Research summary: Occupants’ Perceptions of Openness in Federal Courthouses
How do courthouse occupants and the general public perceive the architectural design of new generation federal courthouses? Does the federal government’s design intention to achieve “openness,” infused in the new generation courthouses, translate to actual perception of openness by the audience – the courthouse occupants and the general public? Which attributes of courthouse architecture actually convey openness?
In a previous study, the authors identified six “domains of interpretation” of openness as understood by clients (judges and designers); the six were: accessibility, transparency, exposure, organizational clarity, illumination, and inclusiveness. As a sequel to the first study, this study examined the courthouse occupants’ response to physical design translations of “openness”.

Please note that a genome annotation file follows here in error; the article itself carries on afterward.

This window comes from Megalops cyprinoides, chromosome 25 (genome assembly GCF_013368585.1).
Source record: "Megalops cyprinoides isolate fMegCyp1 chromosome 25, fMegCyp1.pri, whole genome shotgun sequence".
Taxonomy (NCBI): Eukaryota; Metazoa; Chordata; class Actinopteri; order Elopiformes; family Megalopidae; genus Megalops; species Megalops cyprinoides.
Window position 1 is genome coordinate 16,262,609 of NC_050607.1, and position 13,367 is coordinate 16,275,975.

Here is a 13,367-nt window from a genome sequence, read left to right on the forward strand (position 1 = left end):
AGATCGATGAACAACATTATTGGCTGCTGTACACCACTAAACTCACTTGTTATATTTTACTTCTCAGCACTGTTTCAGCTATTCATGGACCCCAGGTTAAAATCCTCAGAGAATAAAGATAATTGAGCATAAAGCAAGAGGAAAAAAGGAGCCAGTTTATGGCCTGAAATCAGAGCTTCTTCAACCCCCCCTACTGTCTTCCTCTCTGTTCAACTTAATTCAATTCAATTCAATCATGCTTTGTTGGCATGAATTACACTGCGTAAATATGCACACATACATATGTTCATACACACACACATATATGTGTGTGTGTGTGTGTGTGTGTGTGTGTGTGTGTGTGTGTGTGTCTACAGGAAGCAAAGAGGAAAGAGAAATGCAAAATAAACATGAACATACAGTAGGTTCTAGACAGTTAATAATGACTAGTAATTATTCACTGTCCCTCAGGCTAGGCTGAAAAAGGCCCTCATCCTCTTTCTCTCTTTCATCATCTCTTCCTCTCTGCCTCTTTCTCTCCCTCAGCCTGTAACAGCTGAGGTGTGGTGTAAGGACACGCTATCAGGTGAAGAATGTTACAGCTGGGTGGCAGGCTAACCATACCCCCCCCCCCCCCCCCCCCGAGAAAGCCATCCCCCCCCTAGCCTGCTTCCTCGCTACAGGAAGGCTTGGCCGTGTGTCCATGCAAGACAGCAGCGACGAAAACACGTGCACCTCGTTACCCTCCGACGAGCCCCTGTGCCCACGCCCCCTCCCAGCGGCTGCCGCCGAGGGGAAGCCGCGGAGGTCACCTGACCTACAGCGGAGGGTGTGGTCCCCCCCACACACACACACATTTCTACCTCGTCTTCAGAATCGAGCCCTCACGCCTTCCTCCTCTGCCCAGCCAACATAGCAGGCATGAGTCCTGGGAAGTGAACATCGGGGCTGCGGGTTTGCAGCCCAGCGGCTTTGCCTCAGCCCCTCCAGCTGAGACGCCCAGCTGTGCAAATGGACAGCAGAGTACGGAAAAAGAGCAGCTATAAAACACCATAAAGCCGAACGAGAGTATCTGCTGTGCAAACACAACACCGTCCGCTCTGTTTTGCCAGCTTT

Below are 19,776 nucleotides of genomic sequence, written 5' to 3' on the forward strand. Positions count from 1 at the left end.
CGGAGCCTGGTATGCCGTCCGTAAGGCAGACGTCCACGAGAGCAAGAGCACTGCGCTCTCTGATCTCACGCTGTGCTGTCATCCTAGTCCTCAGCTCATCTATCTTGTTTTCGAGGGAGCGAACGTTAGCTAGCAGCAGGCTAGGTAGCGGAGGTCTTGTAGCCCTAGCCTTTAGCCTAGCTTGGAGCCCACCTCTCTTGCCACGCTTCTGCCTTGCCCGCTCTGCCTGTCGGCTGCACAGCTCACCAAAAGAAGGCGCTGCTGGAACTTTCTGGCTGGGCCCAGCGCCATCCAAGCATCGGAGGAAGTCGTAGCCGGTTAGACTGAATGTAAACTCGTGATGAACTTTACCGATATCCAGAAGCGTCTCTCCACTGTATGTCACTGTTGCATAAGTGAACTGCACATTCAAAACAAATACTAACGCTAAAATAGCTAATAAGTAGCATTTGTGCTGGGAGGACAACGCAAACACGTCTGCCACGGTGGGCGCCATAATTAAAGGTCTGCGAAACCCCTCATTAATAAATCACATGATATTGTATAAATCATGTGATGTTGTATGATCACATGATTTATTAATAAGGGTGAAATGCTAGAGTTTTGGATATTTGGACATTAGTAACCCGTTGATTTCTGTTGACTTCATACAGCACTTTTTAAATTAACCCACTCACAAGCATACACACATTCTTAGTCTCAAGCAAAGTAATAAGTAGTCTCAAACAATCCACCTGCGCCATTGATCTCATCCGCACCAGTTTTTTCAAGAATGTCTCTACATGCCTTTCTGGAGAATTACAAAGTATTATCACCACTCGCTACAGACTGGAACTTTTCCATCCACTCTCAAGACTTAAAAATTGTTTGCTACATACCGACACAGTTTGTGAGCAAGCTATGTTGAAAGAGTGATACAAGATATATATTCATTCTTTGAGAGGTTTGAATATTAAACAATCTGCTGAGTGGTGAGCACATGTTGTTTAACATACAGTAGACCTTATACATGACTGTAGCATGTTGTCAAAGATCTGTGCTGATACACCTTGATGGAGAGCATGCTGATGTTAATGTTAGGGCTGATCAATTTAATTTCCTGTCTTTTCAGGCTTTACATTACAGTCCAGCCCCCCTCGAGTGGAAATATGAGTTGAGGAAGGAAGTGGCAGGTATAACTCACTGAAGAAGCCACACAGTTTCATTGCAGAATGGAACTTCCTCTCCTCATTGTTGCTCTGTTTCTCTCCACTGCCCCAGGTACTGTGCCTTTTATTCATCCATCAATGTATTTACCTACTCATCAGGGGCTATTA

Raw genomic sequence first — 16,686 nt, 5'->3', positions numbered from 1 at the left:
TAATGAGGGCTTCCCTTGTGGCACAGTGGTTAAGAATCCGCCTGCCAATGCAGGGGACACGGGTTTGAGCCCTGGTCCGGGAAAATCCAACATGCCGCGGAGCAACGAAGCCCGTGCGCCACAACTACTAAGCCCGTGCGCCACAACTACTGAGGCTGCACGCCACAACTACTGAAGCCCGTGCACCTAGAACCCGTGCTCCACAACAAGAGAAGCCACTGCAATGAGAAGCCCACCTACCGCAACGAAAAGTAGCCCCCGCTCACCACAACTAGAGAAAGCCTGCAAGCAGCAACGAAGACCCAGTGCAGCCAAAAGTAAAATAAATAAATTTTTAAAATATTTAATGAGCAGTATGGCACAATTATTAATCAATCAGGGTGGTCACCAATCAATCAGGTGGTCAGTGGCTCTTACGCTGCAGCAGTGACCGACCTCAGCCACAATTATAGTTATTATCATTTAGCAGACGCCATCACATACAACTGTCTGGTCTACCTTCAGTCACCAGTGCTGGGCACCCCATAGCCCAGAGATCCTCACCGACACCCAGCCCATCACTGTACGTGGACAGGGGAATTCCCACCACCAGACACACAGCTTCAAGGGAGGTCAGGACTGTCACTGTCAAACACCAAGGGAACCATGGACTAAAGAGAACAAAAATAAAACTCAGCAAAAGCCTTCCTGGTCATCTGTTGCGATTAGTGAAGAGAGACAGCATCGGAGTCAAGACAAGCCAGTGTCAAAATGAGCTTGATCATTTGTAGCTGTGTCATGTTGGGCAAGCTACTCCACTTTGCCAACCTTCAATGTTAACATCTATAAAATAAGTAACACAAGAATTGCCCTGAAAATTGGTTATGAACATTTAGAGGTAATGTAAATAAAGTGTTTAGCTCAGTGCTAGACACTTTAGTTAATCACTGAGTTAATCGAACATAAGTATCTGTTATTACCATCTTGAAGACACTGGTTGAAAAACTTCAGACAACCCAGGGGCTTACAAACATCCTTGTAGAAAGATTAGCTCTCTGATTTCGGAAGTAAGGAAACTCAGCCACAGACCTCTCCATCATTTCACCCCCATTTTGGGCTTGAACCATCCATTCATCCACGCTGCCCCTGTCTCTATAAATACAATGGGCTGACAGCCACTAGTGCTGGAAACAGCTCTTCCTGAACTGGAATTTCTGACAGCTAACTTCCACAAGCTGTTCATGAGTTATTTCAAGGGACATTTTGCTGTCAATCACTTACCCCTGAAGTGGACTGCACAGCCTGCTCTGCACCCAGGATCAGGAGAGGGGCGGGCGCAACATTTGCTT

Analyses demonstrated that only transparency and exposure had a significant association with overall perception of openness. To a lesser degree, building occupants also associated illumination and inclusiveness with openness.
This research summary, prepared by the AIA Academy of Architecture for Justice (AAJ) in 2012, includes implications for design practice and is adapted from:
Authors: Pati D., Vice President and Director of Research, HKS, Inc.; Rashid M., Associate Professor of Design, School of Fine Arts and the School of Architecture and Urban planning, University of Kansas; Zimring C., Environmental Psychologist and Professor of Architecture and Psychology, Georgia Institute of Technology
Article Title: Occupants’ Perception of Openness in Federal Courthouses
Publisher: Locke Science Publishing Company, Inc., Chicago, IL, USA
Publication: Journal of Architectural and Planning Research
Publication Type: Peer-reviewed
Date of Publication: 2010
Country of Study: USA
Search Related Keywords: Courthouse; Courthouse Architecture; Courthouse Design; Justice
Architecture; Justice Design; Openness; Perception